Dialog in the Dark: Your Senses Will Never be the Same


During a recent visit to Atlanta my family and I toured the amazing exhibit “Dialog in the Dark,” already viewed by thousands in 22 countries and over 130 cities throughout the world.  It’s the most interesting show you will never see.

In this ground-breaking exhibition, a visually impaired guide leads participants who are fitted with canes, on a journey through a series of darkened galleries created to replicate everyday experiences. Without familiar sight clues, visitors learn to “see” in a completely new way with their non-visual senses.

This truly remarkable, life-changing journey includes experiencing a garden, grocery store and restaurant, all without eyesight.  My brother, mother and I smelled the flowers, shopped for vegetables, and bought beverages, all in pitch-black. We were forced to feel, touch, smell, listen and use our muscles and joints for information because our eyes simply perceived no light.

As many of you know, I have been interested in vision for over 20 years.  This extraordinary experience, which deprived me of my dominant sense, was extremely challenging and informative.  At first I strained and stretched my eyes, trying to make sense of life without light.  Finally, I found that closing my eyes gently was the best way to tell my brain to stop trying to process this sense. Soon after I closed my eyes, I was astounded to find myself rocking back and forth.  Clearly, my brain needed some movement sensation to stay alert in the total darkness.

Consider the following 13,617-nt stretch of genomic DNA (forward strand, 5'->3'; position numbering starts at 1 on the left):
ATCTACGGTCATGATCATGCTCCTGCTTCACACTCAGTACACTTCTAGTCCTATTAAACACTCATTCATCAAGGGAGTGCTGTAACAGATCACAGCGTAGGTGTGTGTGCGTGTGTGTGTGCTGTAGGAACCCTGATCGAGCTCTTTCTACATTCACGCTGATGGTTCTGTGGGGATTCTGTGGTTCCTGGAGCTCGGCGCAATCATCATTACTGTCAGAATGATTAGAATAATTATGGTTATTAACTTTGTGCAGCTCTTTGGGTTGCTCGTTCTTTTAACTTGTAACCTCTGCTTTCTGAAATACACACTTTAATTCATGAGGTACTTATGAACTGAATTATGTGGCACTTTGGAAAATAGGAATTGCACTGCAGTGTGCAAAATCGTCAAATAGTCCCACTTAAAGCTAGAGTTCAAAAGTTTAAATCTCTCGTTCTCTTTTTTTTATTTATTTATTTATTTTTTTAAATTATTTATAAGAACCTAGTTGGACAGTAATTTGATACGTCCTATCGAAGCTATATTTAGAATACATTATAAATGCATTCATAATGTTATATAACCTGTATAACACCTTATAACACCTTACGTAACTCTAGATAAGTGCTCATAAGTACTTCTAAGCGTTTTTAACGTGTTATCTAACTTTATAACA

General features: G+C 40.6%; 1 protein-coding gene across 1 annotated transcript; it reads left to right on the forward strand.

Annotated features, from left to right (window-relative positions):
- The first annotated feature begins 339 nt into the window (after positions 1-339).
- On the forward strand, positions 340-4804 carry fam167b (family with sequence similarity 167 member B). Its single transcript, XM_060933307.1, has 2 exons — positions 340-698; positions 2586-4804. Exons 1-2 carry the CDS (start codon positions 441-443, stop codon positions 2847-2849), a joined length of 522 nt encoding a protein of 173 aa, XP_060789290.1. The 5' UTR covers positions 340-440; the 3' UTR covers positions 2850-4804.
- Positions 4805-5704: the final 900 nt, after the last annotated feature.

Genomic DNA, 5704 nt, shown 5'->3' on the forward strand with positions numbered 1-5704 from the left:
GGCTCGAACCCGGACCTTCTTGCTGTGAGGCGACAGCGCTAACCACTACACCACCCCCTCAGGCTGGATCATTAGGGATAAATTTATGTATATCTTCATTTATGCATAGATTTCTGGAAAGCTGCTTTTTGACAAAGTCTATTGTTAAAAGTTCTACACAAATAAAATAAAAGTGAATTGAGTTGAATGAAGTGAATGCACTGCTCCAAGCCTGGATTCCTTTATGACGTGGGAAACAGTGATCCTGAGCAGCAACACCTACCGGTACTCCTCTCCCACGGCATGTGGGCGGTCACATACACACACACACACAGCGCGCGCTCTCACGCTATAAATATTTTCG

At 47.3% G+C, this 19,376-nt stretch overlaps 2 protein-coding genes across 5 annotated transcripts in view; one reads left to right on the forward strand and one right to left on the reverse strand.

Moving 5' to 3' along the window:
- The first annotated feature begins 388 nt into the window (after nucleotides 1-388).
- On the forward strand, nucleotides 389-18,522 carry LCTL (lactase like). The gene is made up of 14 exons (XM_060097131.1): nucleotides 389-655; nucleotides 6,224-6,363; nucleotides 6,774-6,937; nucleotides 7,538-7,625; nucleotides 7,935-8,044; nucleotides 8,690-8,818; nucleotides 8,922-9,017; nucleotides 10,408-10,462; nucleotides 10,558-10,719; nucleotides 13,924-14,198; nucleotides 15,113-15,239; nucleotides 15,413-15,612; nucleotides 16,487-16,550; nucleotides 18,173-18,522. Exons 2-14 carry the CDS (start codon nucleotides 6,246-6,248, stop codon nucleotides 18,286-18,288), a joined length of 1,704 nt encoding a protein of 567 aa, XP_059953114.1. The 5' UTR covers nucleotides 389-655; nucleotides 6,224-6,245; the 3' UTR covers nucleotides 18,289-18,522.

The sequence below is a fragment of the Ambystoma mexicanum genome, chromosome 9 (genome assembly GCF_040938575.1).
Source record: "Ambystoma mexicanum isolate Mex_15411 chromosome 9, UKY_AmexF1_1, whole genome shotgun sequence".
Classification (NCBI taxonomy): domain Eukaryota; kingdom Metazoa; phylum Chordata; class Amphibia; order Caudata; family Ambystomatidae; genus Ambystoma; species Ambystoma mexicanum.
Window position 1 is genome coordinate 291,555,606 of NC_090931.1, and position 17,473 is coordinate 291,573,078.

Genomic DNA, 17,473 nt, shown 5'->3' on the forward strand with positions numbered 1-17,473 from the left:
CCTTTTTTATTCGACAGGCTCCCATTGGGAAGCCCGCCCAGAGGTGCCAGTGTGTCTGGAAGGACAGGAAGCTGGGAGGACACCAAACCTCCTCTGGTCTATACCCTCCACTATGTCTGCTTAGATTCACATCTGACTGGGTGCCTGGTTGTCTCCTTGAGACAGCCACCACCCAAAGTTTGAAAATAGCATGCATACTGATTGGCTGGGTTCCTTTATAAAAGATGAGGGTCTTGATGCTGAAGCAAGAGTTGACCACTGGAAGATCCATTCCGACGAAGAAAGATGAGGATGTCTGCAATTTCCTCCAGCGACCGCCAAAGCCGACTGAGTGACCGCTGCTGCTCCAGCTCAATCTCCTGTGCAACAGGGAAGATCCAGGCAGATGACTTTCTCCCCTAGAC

With my eyes closed, and my body rocking, I was finally able to concentrate on the other senses.  I felt the ground change from grass (in the garden) to concrete (in the grocery store) to carpet (in the restaurant).  My guide helped me use my hands instead of my eyes to choose groceries, find money to pay for my purchases, and to listen to my working senses that gave clues to where I was in space.

I knew I depended upon my eyesight heavily; taking it away left me seriously impaired. However, more than ever, I was keenly aware of the difference between eyesight and vision.  Even though I could not “see,” I was “seeing” in my mind’s eye by using touch, hearing and movement. I could “see” the slope of the ramps, the shape of the vegetables, the blooms on the plants.  What an amazing human brain that can turn sensory experiences into visual images!

Know anyone in Atlanta?  Visiting there any time soon?  Be sure and check out “Dialog in the Dark.” According to the brochure, “it’s an experience certain to awaken your senses, challenge hidden prejudices, and deepen self-awareness by breaking through stereotypes to promote respect and tolerance in an engaging and lighthearted way.”  I couldn’t have said it better myself!

Go to www.DialogTickets.com to see where else to view this traveling show. Anyone interested in those with disabilities, and students of all ages should be required to experience this hour-long trip that lasts a lifetime.

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